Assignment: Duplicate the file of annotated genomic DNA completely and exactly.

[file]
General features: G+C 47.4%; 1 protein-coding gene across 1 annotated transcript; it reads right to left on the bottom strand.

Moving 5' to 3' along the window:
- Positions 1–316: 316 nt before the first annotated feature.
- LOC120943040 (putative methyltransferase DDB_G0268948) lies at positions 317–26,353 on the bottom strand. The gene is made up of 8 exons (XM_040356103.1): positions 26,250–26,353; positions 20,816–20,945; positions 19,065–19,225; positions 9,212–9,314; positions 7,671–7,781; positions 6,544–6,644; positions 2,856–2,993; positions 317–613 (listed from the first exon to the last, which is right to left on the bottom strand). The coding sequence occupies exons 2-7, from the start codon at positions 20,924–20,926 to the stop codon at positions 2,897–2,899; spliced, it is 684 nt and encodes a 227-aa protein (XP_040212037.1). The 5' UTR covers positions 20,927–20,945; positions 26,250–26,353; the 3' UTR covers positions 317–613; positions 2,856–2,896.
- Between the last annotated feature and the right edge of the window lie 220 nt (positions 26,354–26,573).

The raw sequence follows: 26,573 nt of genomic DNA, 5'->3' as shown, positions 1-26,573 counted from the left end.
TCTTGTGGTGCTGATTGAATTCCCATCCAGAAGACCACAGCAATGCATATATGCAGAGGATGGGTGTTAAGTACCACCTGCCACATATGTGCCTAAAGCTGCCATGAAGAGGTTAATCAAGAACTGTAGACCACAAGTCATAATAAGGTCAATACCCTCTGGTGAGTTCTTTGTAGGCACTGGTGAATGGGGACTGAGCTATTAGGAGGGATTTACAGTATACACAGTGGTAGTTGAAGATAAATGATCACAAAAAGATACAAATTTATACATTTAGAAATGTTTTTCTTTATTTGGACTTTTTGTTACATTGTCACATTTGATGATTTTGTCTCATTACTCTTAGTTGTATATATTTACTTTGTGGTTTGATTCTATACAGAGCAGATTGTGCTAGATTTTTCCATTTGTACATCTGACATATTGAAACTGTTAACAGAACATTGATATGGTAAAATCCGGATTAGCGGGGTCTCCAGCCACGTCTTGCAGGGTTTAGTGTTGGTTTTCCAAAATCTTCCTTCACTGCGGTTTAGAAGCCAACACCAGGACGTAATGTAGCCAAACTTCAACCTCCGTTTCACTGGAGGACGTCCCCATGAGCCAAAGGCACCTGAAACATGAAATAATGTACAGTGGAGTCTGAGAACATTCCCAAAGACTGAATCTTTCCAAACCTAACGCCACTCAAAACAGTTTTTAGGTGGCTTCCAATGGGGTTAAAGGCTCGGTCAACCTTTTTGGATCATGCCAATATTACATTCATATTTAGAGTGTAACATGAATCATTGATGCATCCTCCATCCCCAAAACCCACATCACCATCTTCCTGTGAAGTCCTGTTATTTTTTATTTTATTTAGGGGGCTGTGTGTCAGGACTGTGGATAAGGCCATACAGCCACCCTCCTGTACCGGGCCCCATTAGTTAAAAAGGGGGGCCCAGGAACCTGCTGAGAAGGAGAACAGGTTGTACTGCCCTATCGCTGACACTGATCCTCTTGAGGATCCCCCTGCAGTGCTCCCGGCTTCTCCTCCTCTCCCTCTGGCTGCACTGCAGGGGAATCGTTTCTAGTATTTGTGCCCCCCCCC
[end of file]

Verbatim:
General features: G+C 47.4%; 1 protein-coding gene across 1 annotated transcript; it reads right to left on the bottom strand.

Moving 5' to 3' along the window:
- Positions 1–316: 316 nt before the first annotated feature.
- LOC120943040 (putative methyltransferase DDB_G0268948) lies at positions 317–26,353 on the bottom strand. The gene is made up of 8 exons (XM_040356103.1): positions 26,250–26,353; positions 20,816–20,945; positions 19,065–19,225; positions 9,212–9,314; positions 7,671–7,781; positions 6,544–6,644; positions 2,856–2,993; positions 317–613 (listed from the first exon to the last, which is right to left on the bottom strand). The coding sequence occupies exons 2-7, from the start codon at positions 20,924–20,926 to the stop codon at positions 2,897–2,899; spliced, it is 684 nt and encodes a 227-aa protein (XP_040212037.1). The 5' UTR covers positions 20,927–20,945; positions 26,250–26,353; the 3' UTR covers positions 317–613; positions 2,856–2,896.
- Between the last annotated feature and the right edge of the window lie 220 nt (positions 26,354–26,573).

The raw sequence follows: 26,573 nt of genomic DNA, 5'->3' as shown, positions 1-26,573 counted from the left end.
TCTTGTGGTGCTGATTGAATTCCCATCCAGAAGACCACAGCAATGCATATATGCAGAGGATGGGTGTTAAGTACCACCTGCCACATATGTGCCTAAAGCTGCCATGAAGAGGTTAATCAAGAACTGTAGACCACAAGTCATAATAAGGTCAATACCCTCTGGTGAGTTCTTTGTAGGCACTGGTGAATGGGGACTGAGCTATTAGGAGGGATTTACAGTATACACAGTGGTAGTTGAAGATAAATGATCACAAAAAGATACAAATTTATACATTTAGAAATGTTTTTCTTTATTTGGACTTTTTGTTACATTGTCACATTTGATGATTTTGTCTCATTACTCTTAGTTGTATATATTTACTTTGTGGTTTGATTCTATACAGAGCAGATTGTGCTAGATTTTTCCATTTGTACATCTGACATATTGAAACTGTTAACAGAACATTGATATGGTAAAATCCGGATTAGCGGGGTCTCCAGCCACGTCTTGCAGGGTTTAGTGTTGGTTTTCCAAAATCTTCCTTCACTGCGGTTTAGAAGCCAACACCAGGACGTAATGTAGCCAAACTTCAACCTCCGTTTCACTGGAGGACGTCCCCATGAGCCAAAGGCACCTGAAACATGAAATAATGTACAGTGGAGTCTGAGAACATTCCCAAAGACTGAATCTTTCCAAACCTAACGCCACTCAAAACAGTTTTTAGGTGGCTTCCAATGGGGTTAAAGGCTCGGTCAACCTTTTTGGATCATGCCAATATTACATTCATATTTAGAGTGTAACATGAATCATTGATGCATCCTCCATCCCCAAAACCCACATCACCATCTTCCTGTGAAGTCCTGTTATTTTTTATTTTATTTAGGGGGCTGTGTGTCAGGACTGTGGATAAGGCCATACAGCCACCCTCCTGTACCGGGCCCCATTAGTTAAAAAGGGGGGCCCAGGAACCTGCTGAGAAGGAGAACAGGTTGTACTGCCCTATCGCTGACACTGATCCTCTTGAGGATCCCCCTGCAGTGCTCCCGGCTTCTCCTCCTCTCCCTCTGGCTGCACTGCAGGGGAATCGTTTCTAGTATTTGTGCCCCCCCCC